It is clearly evident from the aforementioned profit percentage that the applicant trust is only engrossed in the business of education solely for the purpose of generating huge profits. Request for registration by an institute that exists for commercial interest without any act of charity when viewed in the light of the provisions mandated by law meets a dead end. The above facts clearly prove that the applicant society is primarily focused in maintaining and augmenting its business of education without any element of charity to the public at large. When asked about the detail of people receiving salary from the society and their corresponding entries in the books of accounts, the society could not provide any details which appears an attempt to bypass Section 13(1)(c) of the Income tax Act, 1961 which again is detrimental to the claim of the applicant. In this instances, the burden of proof lay on the applicant but the applicant has failed to provide satisfactory reply. Rather than pursuing the objects set forth in the memorandum, the applicant society is more concerned about augmenting its business of education. The applicant society has failed to showcase any programmes/initiative undertaken by it in pursuance to the objects set forth in the memorandum of the society. In order to verify the genuineness of various expenses claimed by it the applicant society was asked to provide vouchers/documentary evidence to prove that the said expenses were actually incurred by the society but unfortunately the applicant failed to prove the same. This clearly establishes that the activities as claimed to be carried out are not genuine and it that case the applicant fails to pass the test mandated by law for formation of satisfaction mandated by law for according registration. In addition to that no photograph or any other corroborating evidence has been provided by the applicant for any charitable initiatives/programmes. Merely declaring a set of lofty ideals with pious intentions is not enough for according the said recognition. It is only when acts of charity are established by cogent evidences like vouchers and production of books that an institution can be awarded the recognition of pursuing genuine charitable activities. The fact that needs consideration here is that despite providing ample opportunities the applicant has not been able to show case even a single voucher with respect to any activity as claimed to be carried out in addition to that the applicant society has not provided books of accounts despite ample opportunities being tendered. The consistent failure on the part of the applicant to bypass the production of genuine evidences is a clear indication That so called charitable acts of applicant have been merely fabricated on paper to secure the said registration. The applicant society needs to retrospect the fact that engaging itself in business of education on commercial lines without providing any element of charity to the people doing fake declaration of charity without carrying out any genuine charitable activities is not going to earn its eligibility for qualifying the test mandated by law for according the registration. It is also important to note here that huge amount out of income has been kept in banks with a view to make profit and enjoy bank interest on the same. The same is the case with other FYs wherein large amount of funds are being kept as deposits and substantial bank interest is earned through this practice. It is unfortunate to note that the applicant trust, instead of utilizing the funds for the pursuance of its objects, is engaged in channelizing the funds of the trust for generating further profit. Thus the applicant fails to form the satisfaction regarding it charitable nature which is essential ingredient for according the said registration. In light of above facts it is quite clear that neither the applicant society genuine nor are its business practices incidental to the attainment of its objects. Thus the applicant has not made a case for according the registration.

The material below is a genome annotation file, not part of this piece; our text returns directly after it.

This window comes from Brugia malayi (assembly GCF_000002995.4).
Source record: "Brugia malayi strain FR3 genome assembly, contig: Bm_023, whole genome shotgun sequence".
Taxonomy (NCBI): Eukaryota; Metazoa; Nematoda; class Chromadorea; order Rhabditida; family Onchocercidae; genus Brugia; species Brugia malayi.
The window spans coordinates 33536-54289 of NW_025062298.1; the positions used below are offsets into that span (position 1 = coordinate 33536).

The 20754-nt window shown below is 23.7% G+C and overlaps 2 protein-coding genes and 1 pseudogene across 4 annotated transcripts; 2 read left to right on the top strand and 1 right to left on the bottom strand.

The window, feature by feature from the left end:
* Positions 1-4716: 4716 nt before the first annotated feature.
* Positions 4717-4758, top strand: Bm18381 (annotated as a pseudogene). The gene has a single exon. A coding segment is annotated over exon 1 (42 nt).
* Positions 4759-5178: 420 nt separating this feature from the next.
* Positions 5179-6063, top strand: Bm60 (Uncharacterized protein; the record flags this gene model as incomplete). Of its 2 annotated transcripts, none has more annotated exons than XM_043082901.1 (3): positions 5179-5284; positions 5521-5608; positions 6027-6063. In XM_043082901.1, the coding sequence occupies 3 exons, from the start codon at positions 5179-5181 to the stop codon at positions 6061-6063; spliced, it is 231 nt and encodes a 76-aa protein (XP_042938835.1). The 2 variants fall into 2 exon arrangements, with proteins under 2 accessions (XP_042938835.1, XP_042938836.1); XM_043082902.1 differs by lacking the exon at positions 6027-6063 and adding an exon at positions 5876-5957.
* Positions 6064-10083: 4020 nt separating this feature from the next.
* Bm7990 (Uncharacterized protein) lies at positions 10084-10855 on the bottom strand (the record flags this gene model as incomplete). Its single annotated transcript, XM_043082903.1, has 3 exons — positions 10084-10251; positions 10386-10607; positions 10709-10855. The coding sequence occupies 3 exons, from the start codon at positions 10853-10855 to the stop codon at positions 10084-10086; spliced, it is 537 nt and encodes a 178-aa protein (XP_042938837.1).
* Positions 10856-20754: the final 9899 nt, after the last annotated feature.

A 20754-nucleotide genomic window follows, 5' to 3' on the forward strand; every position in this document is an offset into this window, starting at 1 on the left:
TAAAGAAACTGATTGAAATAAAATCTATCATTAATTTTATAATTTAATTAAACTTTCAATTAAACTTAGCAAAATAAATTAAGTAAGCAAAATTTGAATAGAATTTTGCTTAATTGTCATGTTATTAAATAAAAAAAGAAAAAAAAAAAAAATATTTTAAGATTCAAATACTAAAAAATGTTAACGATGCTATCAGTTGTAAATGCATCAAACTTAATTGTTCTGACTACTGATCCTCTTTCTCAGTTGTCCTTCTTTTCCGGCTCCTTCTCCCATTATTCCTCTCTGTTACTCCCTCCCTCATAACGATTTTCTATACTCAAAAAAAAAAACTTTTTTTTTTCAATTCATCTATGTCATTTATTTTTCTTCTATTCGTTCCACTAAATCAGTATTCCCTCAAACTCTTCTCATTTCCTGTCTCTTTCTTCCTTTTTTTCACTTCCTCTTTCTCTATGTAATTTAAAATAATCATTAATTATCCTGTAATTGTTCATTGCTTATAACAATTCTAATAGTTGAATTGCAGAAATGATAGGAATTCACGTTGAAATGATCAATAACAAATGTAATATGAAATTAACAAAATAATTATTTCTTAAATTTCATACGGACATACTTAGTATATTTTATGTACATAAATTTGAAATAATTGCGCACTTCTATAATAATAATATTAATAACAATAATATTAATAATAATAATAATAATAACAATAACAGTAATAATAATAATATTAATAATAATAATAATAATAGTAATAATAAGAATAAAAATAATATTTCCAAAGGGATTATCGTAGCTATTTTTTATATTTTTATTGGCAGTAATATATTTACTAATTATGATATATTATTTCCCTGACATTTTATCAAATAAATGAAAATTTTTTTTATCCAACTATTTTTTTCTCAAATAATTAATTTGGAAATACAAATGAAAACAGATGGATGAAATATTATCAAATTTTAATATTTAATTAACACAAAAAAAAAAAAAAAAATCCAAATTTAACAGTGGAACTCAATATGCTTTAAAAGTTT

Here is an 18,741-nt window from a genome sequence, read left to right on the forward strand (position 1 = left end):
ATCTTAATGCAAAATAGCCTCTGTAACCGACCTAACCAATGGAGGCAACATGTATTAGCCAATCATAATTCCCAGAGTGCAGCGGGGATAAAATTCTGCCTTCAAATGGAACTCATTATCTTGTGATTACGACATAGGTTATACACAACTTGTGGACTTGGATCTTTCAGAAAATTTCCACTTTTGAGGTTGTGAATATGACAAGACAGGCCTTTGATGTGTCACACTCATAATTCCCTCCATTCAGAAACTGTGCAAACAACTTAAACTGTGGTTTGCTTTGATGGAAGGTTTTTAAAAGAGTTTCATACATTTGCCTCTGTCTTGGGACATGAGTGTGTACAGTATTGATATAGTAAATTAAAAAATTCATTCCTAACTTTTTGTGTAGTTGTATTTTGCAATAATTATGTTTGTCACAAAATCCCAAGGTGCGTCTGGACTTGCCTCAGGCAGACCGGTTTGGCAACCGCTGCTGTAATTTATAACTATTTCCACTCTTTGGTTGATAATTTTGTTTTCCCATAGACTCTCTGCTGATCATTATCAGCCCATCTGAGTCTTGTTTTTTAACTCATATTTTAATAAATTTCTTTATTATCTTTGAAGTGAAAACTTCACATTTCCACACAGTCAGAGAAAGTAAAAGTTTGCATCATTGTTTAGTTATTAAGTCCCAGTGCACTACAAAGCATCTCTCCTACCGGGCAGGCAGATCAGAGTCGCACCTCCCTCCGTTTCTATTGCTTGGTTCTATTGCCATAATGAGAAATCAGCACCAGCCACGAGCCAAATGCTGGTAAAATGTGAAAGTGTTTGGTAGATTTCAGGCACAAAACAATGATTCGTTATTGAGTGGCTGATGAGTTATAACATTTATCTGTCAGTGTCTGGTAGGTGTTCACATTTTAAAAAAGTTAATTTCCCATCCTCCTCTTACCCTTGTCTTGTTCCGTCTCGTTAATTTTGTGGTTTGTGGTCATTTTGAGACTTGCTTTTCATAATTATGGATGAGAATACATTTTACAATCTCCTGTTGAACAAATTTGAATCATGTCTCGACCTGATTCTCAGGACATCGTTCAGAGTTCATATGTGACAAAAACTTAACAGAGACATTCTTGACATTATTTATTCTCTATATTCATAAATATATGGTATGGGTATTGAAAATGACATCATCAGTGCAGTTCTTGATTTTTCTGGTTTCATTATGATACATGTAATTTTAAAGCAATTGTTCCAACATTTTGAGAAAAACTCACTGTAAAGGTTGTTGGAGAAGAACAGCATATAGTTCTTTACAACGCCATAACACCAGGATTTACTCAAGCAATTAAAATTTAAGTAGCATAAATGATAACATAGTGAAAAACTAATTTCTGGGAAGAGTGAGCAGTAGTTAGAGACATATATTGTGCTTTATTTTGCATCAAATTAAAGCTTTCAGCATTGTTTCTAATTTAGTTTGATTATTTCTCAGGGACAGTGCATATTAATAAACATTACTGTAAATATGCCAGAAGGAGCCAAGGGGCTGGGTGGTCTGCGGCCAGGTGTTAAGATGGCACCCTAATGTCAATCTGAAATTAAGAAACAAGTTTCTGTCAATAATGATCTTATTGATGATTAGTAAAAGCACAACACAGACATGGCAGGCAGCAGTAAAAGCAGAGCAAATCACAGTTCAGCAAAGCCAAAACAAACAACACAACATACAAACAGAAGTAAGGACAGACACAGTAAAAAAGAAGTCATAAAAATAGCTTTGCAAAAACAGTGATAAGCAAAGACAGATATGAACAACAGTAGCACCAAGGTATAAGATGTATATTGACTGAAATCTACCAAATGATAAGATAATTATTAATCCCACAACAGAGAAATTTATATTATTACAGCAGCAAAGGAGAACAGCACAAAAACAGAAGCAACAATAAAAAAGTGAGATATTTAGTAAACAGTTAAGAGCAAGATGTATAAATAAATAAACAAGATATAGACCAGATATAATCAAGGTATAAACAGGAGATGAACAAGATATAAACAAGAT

4. In the case of Dhakad Samaj Dharmshala Bhawan Trust vs. CIT (MP) 302 ITR 321 It was held that while considering for registration u/s 11, reference to any particular religious community or caste in section 13(1)(b) has to read ejusdem generis, with the charitable or religious purposes for which exemption is granted u/s 11 and Explanation to sec. 13 lifting the bar contained in sec. 13(1)(b) cannot be construed de hors the purpose contained in section 11. In absence of any nexus with religious or charitable purposes merely because the applicant is working majorly for a particular caste, it cannot be said that it is for charitable purpose. On perusal of the material available on record, it is found that the objective of the applicant is stated at serial 2(a) and it is stated as under:-